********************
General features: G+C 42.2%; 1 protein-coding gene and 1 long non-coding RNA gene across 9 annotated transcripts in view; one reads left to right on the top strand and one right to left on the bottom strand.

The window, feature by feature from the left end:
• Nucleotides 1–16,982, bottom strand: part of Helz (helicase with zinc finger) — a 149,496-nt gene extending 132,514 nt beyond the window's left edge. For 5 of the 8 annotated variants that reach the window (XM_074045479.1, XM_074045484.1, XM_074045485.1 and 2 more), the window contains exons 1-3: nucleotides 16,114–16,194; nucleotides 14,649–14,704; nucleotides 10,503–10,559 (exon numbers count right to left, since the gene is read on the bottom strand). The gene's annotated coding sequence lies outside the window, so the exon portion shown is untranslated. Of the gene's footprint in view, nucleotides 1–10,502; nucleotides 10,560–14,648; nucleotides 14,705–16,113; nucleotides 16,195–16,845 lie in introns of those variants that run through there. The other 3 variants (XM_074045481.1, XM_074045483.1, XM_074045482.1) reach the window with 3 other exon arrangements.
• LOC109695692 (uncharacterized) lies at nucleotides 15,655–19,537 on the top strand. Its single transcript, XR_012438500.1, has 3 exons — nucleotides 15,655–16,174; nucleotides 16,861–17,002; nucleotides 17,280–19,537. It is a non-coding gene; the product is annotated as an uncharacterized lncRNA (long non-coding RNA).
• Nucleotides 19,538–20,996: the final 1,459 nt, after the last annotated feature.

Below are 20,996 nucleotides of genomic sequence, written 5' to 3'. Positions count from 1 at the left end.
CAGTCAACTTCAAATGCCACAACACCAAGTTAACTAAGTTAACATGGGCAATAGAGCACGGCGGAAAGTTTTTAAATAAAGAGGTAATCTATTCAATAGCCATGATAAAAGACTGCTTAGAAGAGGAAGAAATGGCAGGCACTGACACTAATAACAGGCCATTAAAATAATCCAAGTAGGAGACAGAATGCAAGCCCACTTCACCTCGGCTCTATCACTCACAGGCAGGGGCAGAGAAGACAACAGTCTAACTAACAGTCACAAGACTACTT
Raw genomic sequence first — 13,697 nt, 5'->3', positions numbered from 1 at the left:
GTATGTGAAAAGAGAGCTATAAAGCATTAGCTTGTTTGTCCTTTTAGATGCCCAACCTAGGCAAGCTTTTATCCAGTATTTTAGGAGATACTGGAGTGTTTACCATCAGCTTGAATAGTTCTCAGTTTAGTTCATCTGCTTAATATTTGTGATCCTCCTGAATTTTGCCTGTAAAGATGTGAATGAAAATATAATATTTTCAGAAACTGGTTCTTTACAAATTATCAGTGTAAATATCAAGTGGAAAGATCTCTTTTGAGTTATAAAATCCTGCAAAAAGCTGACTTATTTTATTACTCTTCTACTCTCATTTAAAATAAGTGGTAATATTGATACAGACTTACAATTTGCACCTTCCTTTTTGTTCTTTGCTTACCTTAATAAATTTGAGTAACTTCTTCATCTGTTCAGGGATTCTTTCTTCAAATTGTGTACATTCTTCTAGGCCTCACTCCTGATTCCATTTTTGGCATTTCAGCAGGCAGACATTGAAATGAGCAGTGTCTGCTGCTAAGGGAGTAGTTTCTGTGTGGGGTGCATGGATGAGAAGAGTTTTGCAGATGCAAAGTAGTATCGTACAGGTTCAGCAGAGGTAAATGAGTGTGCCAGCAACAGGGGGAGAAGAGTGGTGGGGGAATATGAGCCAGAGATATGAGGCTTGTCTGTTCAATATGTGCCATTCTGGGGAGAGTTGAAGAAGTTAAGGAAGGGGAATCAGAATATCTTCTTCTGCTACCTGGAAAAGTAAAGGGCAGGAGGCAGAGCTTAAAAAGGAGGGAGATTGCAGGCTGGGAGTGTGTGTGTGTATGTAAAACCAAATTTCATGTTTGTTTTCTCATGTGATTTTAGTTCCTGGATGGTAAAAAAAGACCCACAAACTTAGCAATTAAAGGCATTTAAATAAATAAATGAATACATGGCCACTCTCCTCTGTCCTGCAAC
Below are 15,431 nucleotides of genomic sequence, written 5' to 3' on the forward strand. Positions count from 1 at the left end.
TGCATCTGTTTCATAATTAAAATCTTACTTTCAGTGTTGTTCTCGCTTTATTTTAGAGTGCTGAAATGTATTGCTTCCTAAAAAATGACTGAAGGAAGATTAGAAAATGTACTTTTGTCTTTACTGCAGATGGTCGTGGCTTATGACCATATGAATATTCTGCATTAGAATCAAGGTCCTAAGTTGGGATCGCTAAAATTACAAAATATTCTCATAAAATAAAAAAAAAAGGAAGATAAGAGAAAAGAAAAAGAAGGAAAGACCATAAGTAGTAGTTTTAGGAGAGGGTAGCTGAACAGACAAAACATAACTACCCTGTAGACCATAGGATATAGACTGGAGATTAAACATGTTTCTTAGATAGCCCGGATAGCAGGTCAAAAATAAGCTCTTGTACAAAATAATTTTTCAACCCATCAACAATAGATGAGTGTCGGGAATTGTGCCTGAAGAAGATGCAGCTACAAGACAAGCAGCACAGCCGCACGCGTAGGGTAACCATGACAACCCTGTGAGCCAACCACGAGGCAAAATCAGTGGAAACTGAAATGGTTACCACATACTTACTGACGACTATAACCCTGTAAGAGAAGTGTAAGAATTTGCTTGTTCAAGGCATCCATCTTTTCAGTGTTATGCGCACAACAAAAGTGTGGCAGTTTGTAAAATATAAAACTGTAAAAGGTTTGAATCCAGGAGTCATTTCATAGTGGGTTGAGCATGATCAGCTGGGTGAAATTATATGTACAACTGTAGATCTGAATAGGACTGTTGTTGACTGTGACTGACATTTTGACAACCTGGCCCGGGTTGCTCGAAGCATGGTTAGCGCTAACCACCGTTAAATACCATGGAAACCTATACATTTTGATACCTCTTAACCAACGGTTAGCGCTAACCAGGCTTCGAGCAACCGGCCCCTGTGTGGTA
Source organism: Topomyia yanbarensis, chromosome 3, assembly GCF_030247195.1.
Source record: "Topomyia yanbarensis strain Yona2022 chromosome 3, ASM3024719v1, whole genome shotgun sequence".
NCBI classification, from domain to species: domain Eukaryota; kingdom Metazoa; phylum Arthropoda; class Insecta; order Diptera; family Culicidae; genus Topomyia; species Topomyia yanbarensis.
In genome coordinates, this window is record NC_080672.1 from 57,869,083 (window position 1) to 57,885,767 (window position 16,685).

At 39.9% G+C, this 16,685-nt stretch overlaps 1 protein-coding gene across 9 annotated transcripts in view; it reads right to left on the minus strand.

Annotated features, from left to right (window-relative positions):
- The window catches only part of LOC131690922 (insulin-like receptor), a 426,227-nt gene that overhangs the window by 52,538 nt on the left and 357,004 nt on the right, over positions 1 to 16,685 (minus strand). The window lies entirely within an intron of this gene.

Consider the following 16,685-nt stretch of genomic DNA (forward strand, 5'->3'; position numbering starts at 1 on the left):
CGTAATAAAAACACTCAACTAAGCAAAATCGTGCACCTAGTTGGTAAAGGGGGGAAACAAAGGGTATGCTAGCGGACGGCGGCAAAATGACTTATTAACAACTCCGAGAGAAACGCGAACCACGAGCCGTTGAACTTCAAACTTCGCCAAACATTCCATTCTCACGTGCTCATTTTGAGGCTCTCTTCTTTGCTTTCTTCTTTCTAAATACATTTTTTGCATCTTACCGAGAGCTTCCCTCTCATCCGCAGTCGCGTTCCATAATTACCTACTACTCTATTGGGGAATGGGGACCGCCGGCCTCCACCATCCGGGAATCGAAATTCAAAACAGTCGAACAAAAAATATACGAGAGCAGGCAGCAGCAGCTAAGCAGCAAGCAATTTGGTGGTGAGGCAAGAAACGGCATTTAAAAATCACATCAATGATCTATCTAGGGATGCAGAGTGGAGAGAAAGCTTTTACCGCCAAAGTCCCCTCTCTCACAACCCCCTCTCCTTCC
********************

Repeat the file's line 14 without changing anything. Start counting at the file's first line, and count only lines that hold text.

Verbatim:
NCBI classification, from domain to species: domain Eukaryota; kingdom Metazoa; phylum Arthropoda; class Insecta; order Diptera; family Culicidae; genus Topomyia; species Topomyia yanbarensis.